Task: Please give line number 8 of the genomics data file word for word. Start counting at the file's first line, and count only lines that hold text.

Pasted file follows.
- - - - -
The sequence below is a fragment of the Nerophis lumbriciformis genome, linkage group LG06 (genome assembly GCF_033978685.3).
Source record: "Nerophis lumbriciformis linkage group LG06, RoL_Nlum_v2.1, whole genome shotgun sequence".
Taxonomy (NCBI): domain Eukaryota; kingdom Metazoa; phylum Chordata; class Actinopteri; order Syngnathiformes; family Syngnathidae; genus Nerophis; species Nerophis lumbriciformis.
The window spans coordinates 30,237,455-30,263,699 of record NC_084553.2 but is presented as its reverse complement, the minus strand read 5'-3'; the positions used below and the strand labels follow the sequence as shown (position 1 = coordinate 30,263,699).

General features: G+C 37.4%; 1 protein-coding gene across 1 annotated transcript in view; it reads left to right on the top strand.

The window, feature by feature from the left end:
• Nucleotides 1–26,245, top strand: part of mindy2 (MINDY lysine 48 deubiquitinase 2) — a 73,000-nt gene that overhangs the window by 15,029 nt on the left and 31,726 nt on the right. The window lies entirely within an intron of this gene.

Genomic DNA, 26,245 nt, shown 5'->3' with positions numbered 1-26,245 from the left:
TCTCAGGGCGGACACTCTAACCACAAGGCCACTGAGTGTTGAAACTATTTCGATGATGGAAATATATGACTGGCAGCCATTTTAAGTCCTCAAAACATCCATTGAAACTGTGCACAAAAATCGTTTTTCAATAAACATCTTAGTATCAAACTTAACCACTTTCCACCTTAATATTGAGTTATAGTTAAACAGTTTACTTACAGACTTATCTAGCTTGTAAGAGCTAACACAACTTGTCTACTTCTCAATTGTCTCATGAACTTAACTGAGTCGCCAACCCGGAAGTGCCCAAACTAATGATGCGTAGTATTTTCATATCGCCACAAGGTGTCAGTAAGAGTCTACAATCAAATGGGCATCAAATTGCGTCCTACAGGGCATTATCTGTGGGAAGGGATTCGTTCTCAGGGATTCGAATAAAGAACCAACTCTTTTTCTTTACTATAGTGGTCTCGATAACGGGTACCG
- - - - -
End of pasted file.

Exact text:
Genomic DNA, 26,245 nt, shown 5'->3' with positions numbered 1-26,245 from the left: